Karen Korematsu, the daughter of famed civil rights icon Fred T. Korematsu, made a plea for allyship and solidarity during her keynote address at the June 11 program, “But Where are You Really From? A Look at Asian American History, the Law and Notions of Belonging in the United States.”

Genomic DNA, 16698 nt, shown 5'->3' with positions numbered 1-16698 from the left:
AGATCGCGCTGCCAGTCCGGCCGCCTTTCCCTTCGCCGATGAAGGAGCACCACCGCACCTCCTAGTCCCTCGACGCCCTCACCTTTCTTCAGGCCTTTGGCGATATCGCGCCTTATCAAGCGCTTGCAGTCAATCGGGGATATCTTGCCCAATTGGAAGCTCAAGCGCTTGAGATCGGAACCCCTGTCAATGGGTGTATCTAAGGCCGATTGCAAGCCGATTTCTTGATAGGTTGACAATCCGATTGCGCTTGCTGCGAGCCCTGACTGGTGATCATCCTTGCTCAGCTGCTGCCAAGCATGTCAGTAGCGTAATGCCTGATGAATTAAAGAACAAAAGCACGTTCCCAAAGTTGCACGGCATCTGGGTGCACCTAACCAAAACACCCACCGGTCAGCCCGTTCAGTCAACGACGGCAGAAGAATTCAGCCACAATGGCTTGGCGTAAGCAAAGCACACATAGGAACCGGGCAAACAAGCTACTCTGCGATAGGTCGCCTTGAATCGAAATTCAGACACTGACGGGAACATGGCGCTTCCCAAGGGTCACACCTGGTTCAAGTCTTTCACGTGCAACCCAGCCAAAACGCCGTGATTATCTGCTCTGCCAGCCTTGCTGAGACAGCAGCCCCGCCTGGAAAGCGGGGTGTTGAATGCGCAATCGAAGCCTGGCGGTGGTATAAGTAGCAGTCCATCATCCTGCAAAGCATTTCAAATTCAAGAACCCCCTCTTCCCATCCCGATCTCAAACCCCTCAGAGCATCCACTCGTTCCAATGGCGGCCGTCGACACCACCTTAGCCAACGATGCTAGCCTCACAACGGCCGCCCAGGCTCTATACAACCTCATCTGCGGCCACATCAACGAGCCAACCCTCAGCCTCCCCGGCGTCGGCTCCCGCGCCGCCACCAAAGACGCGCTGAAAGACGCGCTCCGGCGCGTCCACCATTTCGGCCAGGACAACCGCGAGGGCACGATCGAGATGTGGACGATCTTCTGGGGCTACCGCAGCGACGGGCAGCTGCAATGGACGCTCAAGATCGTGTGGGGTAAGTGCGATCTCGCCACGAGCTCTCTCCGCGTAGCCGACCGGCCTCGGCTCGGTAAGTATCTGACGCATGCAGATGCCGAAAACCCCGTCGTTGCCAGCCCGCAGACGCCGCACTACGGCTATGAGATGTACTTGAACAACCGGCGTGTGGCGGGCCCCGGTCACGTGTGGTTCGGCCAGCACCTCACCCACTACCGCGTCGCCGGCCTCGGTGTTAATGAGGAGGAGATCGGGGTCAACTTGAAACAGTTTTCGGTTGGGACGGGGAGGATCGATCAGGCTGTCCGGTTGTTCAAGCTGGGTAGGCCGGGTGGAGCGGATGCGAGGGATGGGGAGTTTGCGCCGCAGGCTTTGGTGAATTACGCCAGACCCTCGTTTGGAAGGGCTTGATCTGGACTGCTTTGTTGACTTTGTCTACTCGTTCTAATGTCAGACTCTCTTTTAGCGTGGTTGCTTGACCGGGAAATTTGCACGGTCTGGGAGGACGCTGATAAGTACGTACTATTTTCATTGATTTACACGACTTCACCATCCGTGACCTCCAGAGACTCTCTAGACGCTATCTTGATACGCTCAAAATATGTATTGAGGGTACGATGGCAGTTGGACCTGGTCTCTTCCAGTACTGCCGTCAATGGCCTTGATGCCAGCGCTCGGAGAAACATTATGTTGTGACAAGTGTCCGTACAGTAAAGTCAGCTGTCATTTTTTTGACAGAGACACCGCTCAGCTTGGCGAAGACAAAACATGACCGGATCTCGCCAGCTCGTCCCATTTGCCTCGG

In a rousing speech, Korematsu recounted the story of her father, who was relocated and incarcerated during World War II, along with thousands of Japanese Americans. His story echoes still, she said, across many racial, ethnic and religious communities, and fighting injustice will require knowing history and working together. “This is going to take all of us,” she said. “The hate and violence against Asian Americans and against Pacific Islanders is against all of us. It’s not just about them, it’s about all of us…. This is about building solidarity, about building coalitions and allyships…. As my father said, ‘Stand up for what is right. And when you see something wrong, don’t be afraid to speak up.’”